Viewpoint / He's no Robin Hood
The two big banks are a duopoly that essentially controls the marketplace, so treating them prejudicially is justifiable, Eli Yones argues.
You can't accuse Eli Yones, the chief executive of United Mizrahi Bank, of not knowing how to play the press. Yones, a superstar in bank management, styles himself as intrepid, a man swimming against the current, a man going boldly where no banker has gone before. Now he's done it again, positioning himself as a man with the audacity to combat openly the two big banks, Hapoalim and Leumi, even at the price of an open rift among the banks over the Bachar reform.
Last week, speaking on behalf of Mizrahi, Union Bank (Bank Igud) and First International Bank of Israel, Yones called for a twist to the Bachar reform of the capital market and banks. He thinks only Hapoalim and Leumi should be forced to relinquish their holdings in provident and mutual fund management companies, while the rest of the pack should be allowed to keep theirs.
And why? Because the two big banks are a duopoly that essentially controls the marketplace, so treating them prejudicially is justifiable, he argues.
"Mizrahi will not be mere scenery in the play the big banks are staging against the Bachar report," Yones wrote to the Association of Banks in Israel, in a letter that rebranded the medium-sized banks as "emerging" ones, a hint at his ambitions when they finish emerging.
His Quixotic daring may have earned him front-page mention in the business sections, but it doesn't make him a Robin Hood. Yones is taking on giants, but not at all on behalf of some unfortunate minnow. Yones is no reformer: If he's using his media clout to wave the flag of capital market reform, it's all for show. Yones is the CEO of a bank, and the reform interests him as much as the snowfall in Tibet.
If the banks manage to derail the Bachar reform, Yones would be the last to shed tears. He'd just as soon there were no reform, but if there's going to be one, then at least let it help him compete with the big banks. It's Mizrahi's narrow interest he has at heart, not that of the banking sector or the customers.
None of which means he is not right: The two big banks totally control the banking sector, and they've just become more powerful over the years.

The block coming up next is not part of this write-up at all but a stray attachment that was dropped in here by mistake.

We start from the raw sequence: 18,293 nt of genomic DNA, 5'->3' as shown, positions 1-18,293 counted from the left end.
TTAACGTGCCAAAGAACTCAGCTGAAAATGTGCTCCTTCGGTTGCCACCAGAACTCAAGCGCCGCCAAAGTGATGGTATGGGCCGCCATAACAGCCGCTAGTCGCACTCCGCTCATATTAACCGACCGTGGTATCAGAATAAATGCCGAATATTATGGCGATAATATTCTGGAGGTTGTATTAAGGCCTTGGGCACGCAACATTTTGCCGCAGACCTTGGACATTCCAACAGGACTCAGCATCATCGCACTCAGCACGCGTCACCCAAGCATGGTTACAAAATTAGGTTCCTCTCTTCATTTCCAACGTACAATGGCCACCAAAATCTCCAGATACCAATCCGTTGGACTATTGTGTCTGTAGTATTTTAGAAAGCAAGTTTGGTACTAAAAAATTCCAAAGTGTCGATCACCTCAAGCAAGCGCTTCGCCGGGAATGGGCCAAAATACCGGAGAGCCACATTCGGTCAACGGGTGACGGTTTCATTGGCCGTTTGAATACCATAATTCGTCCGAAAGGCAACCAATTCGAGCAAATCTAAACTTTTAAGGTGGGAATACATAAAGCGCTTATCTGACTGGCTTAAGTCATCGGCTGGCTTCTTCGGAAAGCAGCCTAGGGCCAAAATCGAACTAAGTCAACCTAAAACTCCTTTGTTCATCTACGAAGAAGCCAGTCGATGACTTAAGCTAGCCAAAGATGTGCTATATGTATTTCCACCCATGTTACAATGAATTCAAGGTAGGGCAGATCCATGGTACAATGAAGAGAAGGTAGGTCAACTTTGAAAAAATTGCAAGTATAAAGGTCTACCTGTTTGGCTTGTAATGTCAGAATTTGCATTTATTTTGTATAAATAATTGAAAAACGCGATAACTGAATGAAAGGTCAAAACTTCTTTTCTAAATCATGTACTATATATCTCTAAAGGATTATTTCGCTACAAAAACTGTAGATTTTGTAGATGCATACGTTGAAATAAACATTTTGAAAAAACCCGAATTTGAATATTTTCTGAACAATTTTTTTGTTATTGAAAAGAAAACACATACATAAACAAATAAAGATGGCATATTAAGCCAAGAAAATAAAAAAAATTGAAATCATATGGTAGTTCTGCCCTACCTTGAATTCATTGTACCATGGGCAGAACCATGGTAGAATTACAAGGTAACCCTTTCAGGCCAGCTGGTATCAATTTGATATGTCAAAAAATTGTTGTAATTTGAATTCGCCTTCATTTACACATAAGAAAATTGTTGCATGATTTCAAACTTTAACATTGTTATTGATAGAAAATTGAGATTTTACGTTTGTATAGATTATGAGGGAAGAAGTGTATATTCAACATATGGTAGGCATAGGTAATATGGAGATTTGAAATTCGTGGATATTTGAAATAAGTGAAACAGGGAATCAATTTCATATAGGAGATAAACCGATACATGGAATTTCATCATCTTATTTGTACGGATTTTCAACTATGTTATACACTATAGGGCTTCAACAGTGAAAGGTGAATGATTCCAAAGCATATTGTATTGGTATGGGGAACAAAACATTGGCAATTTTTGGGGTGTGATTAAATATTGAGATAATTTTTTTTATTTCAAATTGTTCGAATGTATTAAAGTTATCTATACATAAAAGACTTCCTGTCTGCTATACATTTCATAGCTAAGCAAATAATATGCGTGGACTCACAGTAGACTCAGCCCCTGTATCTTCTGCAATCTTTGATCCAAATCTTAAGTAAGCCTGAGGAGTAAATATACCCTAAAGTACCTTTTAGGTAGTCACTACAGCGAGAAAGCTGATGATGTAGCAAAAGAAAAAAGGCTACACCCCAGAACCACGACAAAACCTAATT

You can see it in the ads. A year ago, the smaller banks, mainly Union and Mizrahi, launched a barrage of special deals to attract households; they offered interest on checking accounts (until now the banks charged interest on overdrafts, but didn't offer creditory interest in return). But the ads have disappeared, because they failed. Even though they offered very attractive terms, they did not gain a significant rate of recruitment. The public is physically or mentally captive at the two big banks and refused to move, whatever the smaller banks offered.
The Bachar reformers can try to stop the growth of the two big banks, through benefits exclusive to the smaller ones for instance. The panel did think of it, but decided not to go there. It opted to treat all the banks equally, but that actually deepened the harm to the small banks, which are far more vulnerable to anything impairing their strength than Hapoalim and Leumi.
The panel not only can't shackle the power of the two big banks, it may make the situation worse.
Some of the Bachar panelists understand that and are mulling changes to the regulations being proposed, changes that would help the little banks. One example might be letting the little banks market policies that the big banks can't, or giving them a longer period of exclusivity to market insurance policies. Perhaps the insurance companies might be allowed to buy the small banks - something they are not allowed to do at present. But none of that is likely to help the small banks break the power of the duopoly.